African grey parrots may be better able than macaws to delay gratification — rejecting an immediate reward in favour of a better one in the future — according to a study published in the journal Animal Cognition.
Researchers from Max-Planck-Institute for Ornithology, Germany tested how long 28 birds from four parrot species were able to resist eating a food they did not prefer while they waited for a food they preferred to become available to them at the Max-Planck research station in Loro Parque-Animal Embassy, Spain. The researchers found that African grey parrots were able to wait up to 29.4 seconds on average for their preferred food to become available, compared to 20 seconds for great green macaws, 11.7 seconds for blue-headed macaws and 8.3 seconds for blue-throated macaws. The best performing parrot, an African grey named Sensei, was able to wait for a maximum of 50 seconds — 20 seconds longer than the maximum waiting time for the best performing macaw.
Matthew Petelle, the corresponding author of the study, said: “Our findings suggest that the self-control abilities of closely related macaw species vary greatly between individuals and species. We hypothesise that these differences could be linked to differences in brain size or general intelligence. They could also be influenced by the foraging behaviours or social organisation of different species as better self-control may have been more strongly selected for among birds who are required to invest more time in locating and extracting food or who live in more complex social environments.”
To compare self-control abilities between parrot species, the authors studied eight great green macaws, six blue-throated macaws, six blue-headed macaws, and eight African grey parrots provided by the Loro Parque Fundación, Spain. Birds were presented with sunflower seeds — a food they did not prefer — through a gap in a transparent screen and had to wait between five and 60 seconds for a rotating apparatus to present them with walnuts — a food they preferred. Birds were able to see both the seeds and nuts through the transparent screen throughout the experiment. If the bird ate the sunflower seeds before they were presented with the walnuts, the experiment ended and the bird was not able to eat the walnuts.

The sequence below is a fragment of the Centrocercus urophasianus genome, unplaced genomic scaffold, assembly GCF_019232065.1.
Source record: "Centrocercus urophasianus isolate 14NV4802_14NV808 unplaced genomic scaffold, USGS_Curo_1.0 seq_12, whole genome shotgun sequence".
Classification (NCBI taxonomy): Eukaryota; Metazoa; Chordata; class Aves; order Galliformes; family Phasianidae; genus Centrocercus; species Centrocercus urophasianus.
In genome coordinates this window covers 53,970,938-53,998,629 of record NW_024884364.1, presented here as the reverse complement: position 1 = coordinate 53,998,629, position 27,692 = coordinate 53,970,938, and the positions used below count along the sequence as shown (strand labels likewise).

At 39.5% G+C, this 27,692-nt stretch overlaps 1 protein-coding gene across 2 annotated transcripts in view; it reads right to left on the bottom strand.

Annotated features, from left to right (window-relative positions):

While birds waited for their preferred food to become available, some were observed engaging in behaviours such as pacing and manipulating objects. The more time a bird spent engaging in these behaviours, the more successful they were at waiting, especially when they had to wait for longer than ten seconds. The effectiveness of these behaviours varied between species. African greys were more successful at waiting than blue-throated and blue-headed macaws, even though they engaged in these behaviours for similar amounts of time. The behaviour associated with the greatest success at waiting for the preferred food was pacing.
Matthew Petelle said: “We propose that birds engaged in behaviours such as pacing in order to suppress the impulse to eat the food they did not prefer and better enable them to cope with waiting for the food they preferred to become available. Similar coping or distraction behaviours reported in other species, such as lying down and looking away in dogs or playing with toys in chimpanzees, have previously been associated with greater success at waiting.”
The authors caution that as little is currently known about how parrots belonging to the studied species interact with their natural environments and other parrots in the wild, only limited conclusions can be drawn about the reasons for the observed differences in self-control abilities between species. Future research could study the social organisation, foraging behaviours and brain sizes of parrot species such as blue-headed and blue-throated macaws in order to determine their influence on the evolution of self-control and patience.